You’ve no doubt heard the ethanol policy slogan, “Food or Fuel” to describe the tradeoff between using traditional feedstuffs for energy production vs. feed for livestock and the hundreds of other food products made from corn.In China, we now have the first major world economy deciding that containing food prices is more important than creating fuel from corn.The restriction recently put in place prohibits additional expansion of ethanol production from corn but allows it from grasses, corn stalks and other agricultural products which would not affect the price of food. Existing plants using corn are currently grandfathered in.
If you want to know the impact of increased corn prices on your cost of production, chose a forecasted corn price (take your pick of forecaster between $3.40 and $3.85 with some as high as $5.00+ if drought develops) and crank through your feed cost calculation.If you do this and it actually turns out to be your new cost of production, you will be one of the last few producers in the pork industry with absolutely no imagination whatsoever.
One thing we know for certain is that people do not face adversity sitting still.All kinds of secondary strategies, impacts, cost cutting, substitutions, new research and experiments, adjustments in weights and plain ingenuity immediately move to the forefront.In addition, poultry producers and other meat animal species that consume corn are making similar adjustments as are tortilla makers, users of high fructose corn sweeteners and even elevator/feed mills that used to get the corn.As they do, the prices of their products change relative to the price of pork and demand shifts begin to take place at the grocery store and throughout the chain.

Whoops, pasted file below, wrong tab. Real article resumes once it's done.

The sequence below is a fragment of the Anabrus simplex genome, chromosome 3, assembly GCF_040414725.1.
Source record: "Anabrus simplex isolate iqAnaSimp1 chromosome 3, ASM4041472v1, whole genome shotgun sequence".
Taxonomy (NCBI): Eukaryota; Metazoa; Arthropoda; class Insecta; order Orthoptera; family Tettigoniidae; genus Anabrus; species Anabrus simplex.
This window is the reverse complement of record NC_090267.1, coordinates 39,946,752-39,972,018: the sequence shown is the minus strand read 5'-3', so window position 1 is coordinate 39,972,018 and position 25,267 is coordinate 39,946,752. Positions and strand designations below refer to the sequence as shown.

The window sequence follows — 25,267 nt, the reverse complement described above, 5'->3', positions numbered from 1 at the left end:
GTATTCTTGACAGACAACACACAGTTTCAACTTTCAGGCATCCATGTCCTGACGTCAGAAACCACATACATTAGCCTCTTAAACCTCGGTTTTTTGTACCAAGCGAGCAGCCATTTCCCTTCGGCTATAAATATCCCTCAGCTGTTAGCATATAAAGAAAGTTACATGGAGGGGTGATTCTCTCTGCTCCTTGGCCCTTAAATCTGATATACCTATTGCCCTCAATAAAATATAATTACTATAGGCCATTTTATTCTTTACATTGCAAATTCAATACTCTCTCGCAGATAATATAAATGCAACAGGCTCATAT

One of the most revealing quotes I heard recently was “What would we be talking about if we didn’t talk about ethanol?” No doubt it is the elephant in the room for most livestock producers so it is important to spend some time on it but there are so many other interesting and important topics flying under the radar of the ethanol intoxication. We need to and will break out of this fixation and take a wider view soon. Regardless, here are some thoughts about the ethanol situation as it impacts corn prices and cost of production for pigs just to make sure the groundwork is set for future comments.
There’s a lot happening in the pork industry today.Brazil bought into the global beef and pork business in a big way with J & F Participacoes, S.A. purchase of Swift & Co. ending a long speculation (since 2002) about who would eventually own those assets.Those who predicted countries like Brazil, with underdeveloped infrastructure and disease containment mechanisms would have a hard time competing with U.S. produced beef and pork in the export market just got a valuable lesson.If you don’t have everything you need domestically to compete, you can always consider buying the capabilities and attributes abroad.We went down there for cheap inputs. They came up here for access to the Pacific markets among other things.